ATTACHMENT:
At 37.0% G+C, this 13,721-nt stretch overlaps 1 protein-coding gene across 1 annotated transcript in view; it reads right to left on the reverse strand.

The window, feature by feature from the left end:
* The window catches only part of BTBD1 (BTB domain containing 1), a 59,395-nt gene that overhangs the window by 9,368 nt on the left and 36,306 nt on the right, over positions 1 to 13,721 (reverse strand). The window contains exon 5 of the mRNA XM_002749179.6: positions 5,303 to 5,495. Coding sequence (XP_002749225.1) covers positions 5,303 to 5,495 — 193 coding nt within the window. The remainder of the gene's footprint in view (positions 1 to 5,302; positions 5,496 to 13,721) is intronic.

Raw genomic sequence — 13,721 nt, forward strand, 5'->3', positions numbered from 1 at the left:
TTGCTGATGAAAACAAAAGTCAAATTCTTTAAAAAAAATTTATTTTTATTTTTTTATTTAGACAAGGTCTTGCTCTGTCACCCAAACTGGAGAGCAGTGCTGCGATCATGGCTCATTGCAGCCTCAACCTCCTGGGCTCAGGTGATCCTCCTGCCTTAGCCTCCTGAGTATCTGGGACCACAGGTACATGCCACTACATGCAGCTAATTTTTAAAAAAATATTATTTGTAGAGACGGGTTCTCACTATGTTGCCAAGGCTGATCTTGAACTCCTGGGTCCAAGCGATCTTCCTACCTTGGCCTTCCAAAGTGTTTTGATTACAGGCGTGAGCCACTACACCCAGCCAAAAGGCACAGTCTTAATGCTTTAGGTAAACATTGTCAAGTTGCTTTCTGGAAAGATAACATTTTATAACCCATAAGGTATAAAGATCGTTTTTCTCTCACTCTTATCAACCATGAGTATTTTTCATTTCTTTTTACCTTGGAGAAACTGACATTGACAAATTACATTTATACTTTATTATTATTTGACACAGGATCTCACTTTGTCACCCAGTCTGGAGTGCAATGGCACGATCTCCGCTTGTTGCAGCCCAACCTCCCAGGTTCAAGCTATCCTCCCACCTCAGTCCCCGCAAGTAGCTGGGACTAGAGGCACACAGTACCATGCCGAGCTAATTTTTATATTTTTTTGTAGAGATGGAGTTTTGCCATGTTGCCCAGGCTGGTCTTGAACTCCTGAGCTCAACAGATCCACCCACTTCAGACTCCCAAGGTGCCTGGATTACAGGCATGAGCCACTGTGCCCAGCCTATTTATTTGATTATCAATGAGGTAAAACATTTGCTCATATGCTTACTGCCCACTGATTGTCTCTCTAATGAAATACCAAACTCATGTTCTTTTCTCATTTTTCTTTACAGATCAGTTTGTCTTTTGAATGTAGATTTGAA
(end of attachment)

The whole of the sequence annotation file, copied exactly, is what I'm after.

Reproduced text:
At 37.0% G+C, this 13,721-nt stretch overlaps 1 protein-coding gene across 1 annotated transcript in view; it reads right to left on the reverse strand.

The window, feature by feature from the left end:
* The window catches only part of BTBD1 (BTB domain containing 1), a 59,395-nt gene that overhangs the window by 9,368 nt on the left and 36,306 nt on the right, over positions 1 to 13,721 (reverse strand). The window contains exon 5 of the mRNA XM_002749179.6: positions 5,303 to 5,495. Coding sequence (XP_002749225.1) covers positions 5,303 to 5,495 — 193 coding nt within the window. The remainder of the gene's footprint in view (positions 1 to 5,302; positions 5,496 to 13,721) is intronic.

Raw genomic sequence — 13,721 nt, forward strand, 5'->3', positions numbered from 1 at the left:
TTGCTGATGAAAACAAAAGTCAAATTCTTTAAAAAAAATTTATTTTTATTTTTTTATTTAGACAAGGTCTTGCTCTGTCACCCAAACTGGAGAGCAGTGCTGCGATCATGGCTCATTGCAGCCTCAACCTCCTGGGCTCAGGTGATCCTCCTGCCTTAGCCTCCTGAGTATCTGGGACCACAGGTACATGCCACTACATGCAGCTAATTTTTAAAAAAATATTATTTGTAGAGACGGGTTCTCACTATGTTGCCAAGGCTGATCTTGAACTCCTGGGTCCAAGCGATCTTCCTACCTTGGCCTTCCAAAGTGTTTTGATTACAGGCGTGAGCCACTACACCCAGCCAAAAGGCACAGTCTTAATGCTTTAGGTAAACATTGTCAAGTTGCTTTCTGGAAAGATAACATTTTATAACCCATAAGGTATAAAGATCGTTTTTCTCTCACTCTTATCAACCATGAGTATTTTTCATTTCTTTTTACCTTGGAGAAACTGACATTGACAAATTACATTTATACTTTATTATTATTTGACACAGGATCTCACTTTGTCACCCAGTCTGGAGTGCAATGGCACGATCTCCGCTTGTTGCAGCCCAACCTCCCAGGTTCAAGCTATCCTCCCACCTCAGTCCCCGCAAGTAGCTGGGACTAGAGGCACACAGTACCATGCCGAGCTAATTTTTATATTTTTTTGTAGAGATGGAGTTTTGCCATGTTGCCCAGGCTGGTCTTGAACTCCTGAGCTCAACAGATCCACCCACTTCAGACTCCCAAGGTGCCTGGATTACAGGCATGAGCCACTGTGCCCAGCCTATTTATTTGATTATCAATGAGGTAAAACATTTGCTCATATGCTTACTGCCCACTGATTGTCTCTCTAATGAAATACCAAACTCATGTTCTTTTCTCATTTTTCTTTACAGATCAGTTTGTCTTTTGAATGTAGATTTGAA